Brussels, 24 September 1997 (RFE/RL) - What is the European Union's biggest problem today?
Judging by the attention given the 'euro' by much of the EU's media, it's the planned launching of a common currency in 15 months. But judging by the views of a growing number of analysts --and EU officials and diplomats who request anonymity-- the chief problem is not the euro at all, but rather the Union's promised enlargement to Central and Eastern Europe.
They say the EU's 15 members today are totally at odds on how to go about taking in 10 candidate states from the region. They reason that, once the euro is introduced at the start of 1999 --and perhaps even before-- basic differences among members will erupt in a paralyzing crisis. Some even say the crisis could turn out to be the most serious in the EU's four-decade-old history.
The evidence cited of deep disagreements within the EU over enlargement is both old and new. At their Amsterdam summit three months ago, the 15 came nowhere close to achieving consensus on the fundamental reforms necessary, all agreed, for an expansion to almost twice the EU's present size.
Proposed changes in the size of the EU's Executive Commission and in the extension of majority voting were simply deferred for years to come. Other needed reforms --like overhauling the EU's expensive subsidies to farmers and its support programs to poorer members-- were deemed so difficult they were not even put on Amsterdam's agenda.
More recently, the EU's foreign and finance ministers have directly addressed both the issues of reforms and of enlargement. But their meetings 10 days ago in Luxembourg, which currently holds the EU presidency, failed to achieve any progress in either area. Instead, they revealed even deeper divisions on enlargement among the 15 than were evident before. One German commentator, "Sueddeutsche Zeitung" foreign editor Josef Joffe, said that the ministers' disputes over how enlargement might be financed testified to what he called "a strange split" within the EU.
Joffe and other analysts saw on one side Germany, the EU's biggest net contributor, favoring only "a small enlargement." That would take in, say, only the Czechs, the Hungarians and the Poles --the same three nations due to enter NATO first-- so as to keep the cost, especially the cost of farm subsidies, to a minimum.
In another camp were the EU's poorer members, led by Spain and Greece, which would clearly prefer to see no new members from Eastern Europe because they are afraid of losing their own extensive subsidies.
Finally, these analysts said, there were Belgium, France and Italy, which took an entirely different approach. They argued in a joint statement that the EU must reform itself before undertaking expansion. The Belgians even threatened to hold the EU to ransom --if no reform, then no enlargement, a linkage that seemed clearly aimed at postponing decisions on expansion indefinitely.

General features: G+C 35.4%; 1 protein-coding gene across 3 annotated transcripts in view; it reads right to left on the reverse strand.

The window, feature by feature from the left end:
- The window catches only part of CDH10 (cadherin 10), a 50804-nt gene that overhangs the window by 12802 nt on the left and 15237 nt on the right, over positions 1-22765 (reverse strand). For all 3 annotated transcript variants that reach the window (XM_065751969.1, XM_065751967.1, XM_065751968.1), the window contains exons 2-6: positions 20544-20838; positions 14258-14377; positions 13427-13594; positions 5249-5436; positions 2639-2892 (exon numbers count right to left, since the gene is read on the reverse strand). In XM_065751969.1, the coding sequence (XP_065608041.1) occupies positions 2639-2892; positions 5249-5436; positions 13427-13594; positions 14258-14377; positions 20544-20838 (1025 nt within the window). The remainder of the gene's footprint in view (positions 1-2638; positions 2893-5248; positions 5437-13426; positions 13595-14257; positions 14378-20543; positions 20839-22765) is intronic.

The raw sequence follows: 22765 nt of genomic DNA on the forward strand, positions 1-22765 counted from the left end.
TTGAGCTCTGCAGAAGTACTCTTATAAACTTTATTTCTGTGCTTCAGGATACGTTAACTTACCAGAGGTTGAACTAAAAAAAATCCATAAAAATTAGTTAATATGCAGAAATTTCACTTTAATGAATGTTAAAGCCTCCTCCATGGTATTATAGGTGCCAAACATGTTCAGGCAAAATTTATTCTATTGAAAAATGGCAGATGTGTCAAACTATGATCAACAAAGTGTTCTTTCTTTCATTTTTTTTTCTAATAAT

Behind these divisions, other analysts point out, lie important conflicting conceptions of the nature of an enlarged Union held by France and Germany --and by their respective EU allies. Historically, the two countries' close cooperation has constituted the bloc's integration motor. But in recent years, the Franco-German motor has stalled because, in the post-cold war era, each has a different vision of the EU's future course.
Writing in the influential French weekly "Nouvel Observateur" this week, managing editor Bernard Guetta spelled out the two nations' views this way: The French, he said, want the EU to become --in President Jacques Chirac's phrase-- a "political world power," allied to the U.S. but capable of competing with it on the international scene. In that kind of Union, independence-minded France would, in Guetta's words, "find again in the EU the power it no longer has and cannot have by acting alone."
Germany, on the other hand, rejects the notion of "a European world power," preferring the EU to become simply a "pan-European economic area." That economically integrated area, Guetta wrote, would "be sufficiently large and loose for Germany to be able to affirm the centrality it has rediscovered since the fall of the Berlin Wall."
Guetta and others conclude that for Germany, and for the majority of EU members allied with it, the top priority is logically the enlargement of the Union to the markets of Central Europe. For France, in contrast, the top priority is the deepening of unity among the 15 and the reinforcement of their institutional links. Enlargement, in Paris' view, can wait until further internal integration makes the Union a viable world entity in the 21st century. That idea is shared by Belgium, Italy and, to a lesser extent, by Spain.
The analysts and officials who hold these views acknowledge their projections and analyses seem a bit abstract today. But, they say emphatically, the abstractions will turn into concrete realities within 12 to 18 months.
By that time, they note, the introduction of a single currency will have created a Union capable of deciding its own future --or, they add, incapable of so doing. They are not certain which way the EU will tip, but they are sure the battle to decide that question will be tough --so tough that several of them speak of the "coming crisis in the EU" as a foregone conclusion. And none of them believe that the crisis will speed up or facilitate the eventual entry into the EU of the 10 Eastern candidates.